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#KilltheWin: An Attack On A Flawed — But Historic — Statistic07:21
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NEW YORK, NY - MAY 29:  Clayton Kershaw #22 of the Los Angeles Dodgers delivers a pitch in the first inning against the New York Mets at Citi Field on May 29, 2016 in the Flushing neighborhood of the Queens borough of New York City.  (Photo by Elsa/Getty Images)
NEW YORK, NY - MAY 29: Clayton Kershaw #22 of the Los Angeles Dodgers delivers a pitch in the first inning against the New York Mets at Citi Field on May 29, 2016 in the Flushing neighborhood of the Queens borough of New York City. (Photo by Elsa/Getty Images)
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"We cite statistics because we believe they have value," says Brian Kenny of MLB Network, "because we believe there’s a correlation between the statistic and the physical act."

Kenny is the author of the forthcoming book, "Ahead of the Curve," and he’s attacking one particular statistical measure: the win, as it’s credited to a pitcher. Pitchers who last five innings and leave with a lead get the win — as long as their team doesn't later relinquish that lead. (Starting pitchers who last less than five innings are out of luck in that regard, but relief pitchers who simply manage to be in the game when their teams take the lead may get credited with a win… as long as one of the other guys in the bullpen doesn’t blow that lead later on, in which case that guy will get the win if his team goes in front to stay.)

Got it?

"We think a win goes to the pitcher who pitches well or very well, and only occasionally has some hard luck and doesn’t get the win," Kenny says. "And I’ve actually studied this, and that’s not the case."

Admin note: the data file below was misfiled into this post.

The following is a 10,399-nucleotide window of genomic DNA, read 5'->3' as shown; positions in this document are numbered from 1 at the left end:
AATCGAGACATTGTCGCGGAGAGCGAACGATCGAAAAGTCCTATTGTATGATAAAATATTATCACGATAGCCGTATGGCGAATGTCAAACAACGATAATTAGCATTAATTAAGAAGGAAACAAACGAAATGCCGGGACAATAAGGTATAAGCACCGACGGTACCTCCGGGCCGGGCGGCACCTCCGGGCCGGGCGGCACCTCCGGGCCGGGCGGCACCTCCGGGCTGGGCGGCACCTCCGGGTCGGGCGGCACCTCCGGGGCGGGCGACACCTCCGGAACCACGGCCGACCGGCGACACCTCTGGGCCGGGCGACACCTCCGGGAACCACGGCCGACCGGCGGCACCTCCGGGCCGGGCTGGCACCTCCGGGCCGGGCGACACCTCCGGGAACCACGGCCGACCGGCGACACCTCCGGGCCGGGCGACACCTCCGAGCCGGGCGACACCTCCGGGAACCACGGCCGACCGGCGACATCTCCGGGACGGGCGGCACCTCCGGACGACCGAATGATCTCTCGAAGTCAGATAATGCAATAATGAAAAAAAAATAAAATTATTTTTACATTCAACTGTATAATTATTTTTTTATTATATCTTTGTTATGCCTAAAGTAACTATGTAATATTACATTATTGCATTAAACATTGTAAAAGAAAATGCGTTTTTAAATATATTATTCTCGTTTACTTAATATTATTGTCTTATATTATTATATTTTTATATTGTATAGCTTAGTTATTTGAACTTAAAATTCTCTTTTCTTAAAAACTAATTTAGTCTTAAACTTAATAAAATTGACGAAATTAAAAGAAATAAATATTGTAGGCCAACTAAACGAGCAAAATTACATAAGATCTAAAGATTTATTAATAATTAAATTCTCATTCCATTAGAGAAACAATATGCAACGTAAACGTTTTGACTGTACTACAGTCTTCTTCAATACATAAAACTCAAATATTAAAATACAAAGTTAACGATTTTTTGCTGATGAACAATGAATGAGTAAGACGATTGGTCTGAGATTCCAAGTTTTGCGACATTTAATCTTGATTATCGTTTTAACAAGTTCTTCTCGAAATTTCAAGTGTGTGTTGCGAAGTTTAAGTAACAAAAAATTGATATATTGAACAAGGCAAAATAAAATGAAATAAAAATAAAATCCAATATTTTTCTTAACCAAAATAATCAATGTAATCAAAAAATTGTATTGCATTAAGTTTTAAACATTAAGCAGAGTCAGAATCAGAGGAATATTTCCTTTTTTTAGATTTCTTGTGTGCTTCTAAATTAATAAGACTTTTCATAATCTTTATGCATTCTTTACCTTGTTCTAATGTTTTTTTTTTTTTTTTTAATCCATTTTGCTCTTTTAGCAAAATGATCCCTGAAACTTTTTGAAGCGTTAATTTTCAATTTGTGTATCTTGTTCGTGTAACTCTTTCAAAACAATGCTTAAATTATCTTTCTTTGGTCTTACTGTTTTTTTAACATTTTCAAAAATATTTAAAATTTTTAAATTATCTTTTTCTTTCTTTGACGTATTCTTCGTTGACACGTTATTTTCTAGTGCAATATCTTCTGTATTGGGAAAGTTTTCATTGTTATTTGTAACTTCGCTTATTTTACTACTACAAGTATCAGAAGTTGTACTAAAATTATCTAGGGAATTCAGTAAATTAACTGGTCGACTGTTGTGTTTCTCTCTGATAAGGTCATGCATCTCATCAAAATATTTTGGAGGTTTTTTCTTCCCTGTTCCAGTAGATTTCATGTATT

The Case For #KillTheWin

Quantification was important to the evolution of baseball from a game played by boys to a game played by men and a game read about by men.

John Thorn, MLB's official historian

With that contention, Brian Kenny and the analytics analyzers in his camp are trying to #KilltheWin. Exhibit A — or at least Exhibit Recent — for the prosecution is what happened to Dodgers pitcher Clayton Kershaw last weekend when he faced the Mets.

"Sunday Night Baseball, and it’s a national game on ESPN," Kenny explains. "Everybody’s watching. He went seven-plus innings. I think he had 10 strikeouts, no walks. He had given up a solo home run, so he has a 2-1 lead."

To make what Kenny considers an outrageous story short, after Kershaw left that game with that one-run lead, the Dodger pitcher who relieved him gave up the lead, then got credit for the win when the Dodgers scored later and won the game.

"And it’s not fair to Clayton Kershaw that in terms of the win-loss record at the end of the year, when we say he’s 16-9, that Sunday night performance vanishes," Kenny says. "It does not exist."

The History Of The Win

Perhaps the logic of Kenny’s challenge is clear, but he and his like-minded colleagues are battling history. John Thorn, Major League Baseball’s official historian, traces the tradition of crediting pitchers with wins back almost 130 years, to the 1880s.

"By this time, most Major League staffs consisted of at least two pitchers, and in some cases three," Thorn says. "So separating the team victory by pitcher seemed a good thing to do. No one at this point was worried about a multiplicity of pitchers in a game and who do you give the victory to."

The man who introduced the idea that a pitcher should get credited with a team’s win was Henry Chadwick. To the great dismay of those who still believe in the myth of Abner Doubleday, Chadwick is often called the father of the game.

Maybe it’s five years, maybe it’s 10 years. It’s already diminished to the point where it’s not cited as a main statistic. And anybody knows at MLB Network when they bring it up in my presence, they’re gonna get 'the look.'

Brian Kenny, MLB Network

"Chadwick was a British-born sports writer," Thorn says. "Came to this country when he was 13 and had enormous influence on the game in trying to establish baseball as a model sport for America, akin to cricket in England. And he innovated the box score. Quantification was important to the evolution of baseball from a game played by boys to a game played by men and a game read about by men."